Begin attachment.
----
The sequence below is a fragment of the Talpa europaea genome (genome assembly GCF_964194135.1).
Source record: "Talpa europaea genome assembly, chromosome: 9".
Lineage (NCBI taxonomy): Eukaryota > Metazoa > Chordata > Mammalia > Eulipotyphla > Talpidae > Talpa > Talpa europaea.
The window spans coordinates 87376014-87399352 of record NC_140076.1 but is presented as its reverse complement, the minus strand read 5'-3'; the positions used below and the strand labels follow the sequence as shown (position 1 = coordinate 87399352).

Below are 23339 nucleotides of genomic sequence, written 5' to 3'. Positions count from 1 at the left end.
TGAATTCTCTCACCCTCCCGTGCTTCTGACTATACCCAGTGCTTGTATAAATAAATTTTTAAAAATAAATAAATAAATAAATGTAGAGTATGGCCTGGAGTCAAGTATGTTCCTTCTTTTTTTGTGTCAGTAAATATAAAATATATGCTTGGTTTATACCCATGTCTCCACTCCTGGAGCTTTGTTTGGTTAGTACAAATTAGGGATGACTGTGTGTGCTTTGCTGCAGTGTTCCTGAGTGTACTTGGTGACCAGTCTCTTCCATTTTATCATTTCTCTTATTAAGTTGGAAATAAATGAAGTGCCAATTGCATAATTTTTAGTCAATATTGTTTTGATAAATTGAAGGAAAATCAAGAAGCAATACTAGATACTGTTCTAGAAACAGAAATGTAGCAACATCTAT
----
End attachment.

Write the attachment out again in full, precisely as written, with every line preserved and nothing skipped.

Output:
The sequence below is a fragment of the Talpa europaea genome (genome assembly GCF_964194135.1).
Source record: "Talpa europaea genome assembly, chromosome: 9".
Lineage (NCBI taxonomy): Eukaryota > Metazoa > Chordata > Mammalia > Eulipotyphla > Talpidae > Talpa > Talpa europaea.
The window spans coordinates 87376014-87399352 of record NC_140076.1 but is presented as its reverse complement, the minus strand read 5'-3'; the positions used below and the strand labels follow the sequence as shown (position 1 = coordinate 87399352).

Below are 23339 nucleotides of genomic sequence, written 5' to 3'. Positions count from 1 at the left end.
TGAATTCTCTCACCCTCCCGTGCTTCTGACTATACCCAGTGCTTGTATAAATAAATTTTTAAAAATAAATAAATAAATAAATGTAGAGTATGGCCTGGAGTCAAGTATGTTCCTTCTTTTTTTGTGTCAGTAAATATAAAATATATGCTTGGTTTATACCCATGTCTCCACTCCTGGAGCTTTGTTTGGTTAGTACAAATTAGGGATGACTGTGTGTGCTTTGCTGCAGTGTTCCTGAGTGTACTTGGTGACCAGTCTCTTCCATTTTATCATTTCTCTTATTAAGTTGGAAATAAATGAAGTGCCAATTGCATAATTTTTAGTCAATATTGTTTTGATAAATTGAAGGAAAATCAAGAAGCAATACTAGATACTGTTCTAGAAACAGAAATGTAGCAACATCTAT